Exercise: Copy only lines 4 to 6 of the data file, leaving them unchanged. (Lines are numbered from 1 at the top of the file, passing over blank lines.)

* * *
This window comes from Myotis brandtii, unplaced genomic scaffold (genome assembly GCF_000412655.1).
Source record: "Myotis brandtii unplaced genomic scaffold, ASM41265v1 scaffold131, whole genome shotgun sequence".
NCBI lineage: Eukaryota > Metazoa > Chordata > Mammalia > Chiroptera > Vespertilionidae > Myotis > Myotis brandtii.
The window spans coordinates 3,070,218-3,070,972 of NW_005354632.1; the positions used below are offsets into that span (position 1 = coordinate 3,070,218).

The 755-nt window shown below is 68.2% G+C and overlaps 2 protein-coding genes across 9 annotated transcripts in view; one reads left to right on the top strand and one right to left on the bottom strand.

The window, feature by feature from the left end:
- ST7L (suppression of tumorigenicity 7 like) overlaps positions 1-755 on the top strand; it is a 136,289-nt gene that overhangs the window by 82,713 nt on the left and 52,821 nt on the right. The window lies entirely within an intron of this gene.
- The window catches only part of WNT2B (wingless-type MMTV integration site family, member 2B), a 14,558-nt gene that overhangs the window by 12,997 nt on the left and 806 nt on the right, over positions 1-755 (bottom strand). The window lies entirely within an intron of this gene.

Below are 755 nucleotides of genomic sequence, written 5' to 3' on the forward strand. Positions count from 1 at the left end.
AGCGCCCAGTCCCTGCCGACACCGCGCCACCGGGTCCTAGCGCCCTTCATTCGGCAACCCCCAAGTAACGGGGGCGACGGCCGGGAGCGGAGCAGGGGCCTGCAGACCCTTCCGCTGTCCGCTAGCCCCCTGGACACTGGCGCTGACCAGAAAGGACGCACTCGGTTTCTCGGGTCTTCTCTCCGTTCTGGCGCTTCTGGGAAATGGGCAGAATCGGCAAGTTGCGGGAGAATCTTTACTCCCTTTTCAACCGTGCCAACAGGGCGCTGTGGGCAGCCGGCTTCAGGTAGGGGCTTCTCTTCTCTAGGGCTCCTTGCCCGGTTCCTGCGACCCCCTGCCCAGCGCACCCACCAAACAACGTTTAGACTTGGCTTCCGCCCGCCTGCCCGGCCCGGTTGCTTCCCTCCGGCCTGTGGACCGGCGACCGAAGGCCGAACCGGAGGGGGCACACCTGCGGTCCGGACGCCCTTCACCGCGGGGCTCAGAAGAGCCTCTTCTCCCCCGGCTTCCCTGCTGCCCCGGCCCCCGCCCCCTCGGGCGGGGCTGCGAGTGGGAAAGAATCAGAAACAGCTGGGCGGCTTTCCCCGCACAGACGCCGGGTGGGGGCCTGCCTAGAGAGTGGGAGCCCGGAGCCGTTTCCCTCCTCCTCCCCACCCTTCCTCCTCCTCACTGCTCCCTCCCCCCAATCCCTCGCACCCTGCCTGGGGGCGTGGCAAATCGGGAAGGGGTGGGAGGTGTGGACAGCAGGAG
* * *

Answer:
The window spans coordinates 3,070,218-3,070,972 of NW_005354632.1; the positions used below are offsets into that span (position 1 = coordinate 3,070,218).

The 755-nt window shown below is 68.2% G+C and overlaps 2 protein-coding genes across 9 annotated transcripts in view; one reads left to right on the top strand and one right to left on the bottom strand.

The window, feature by feature from the left end: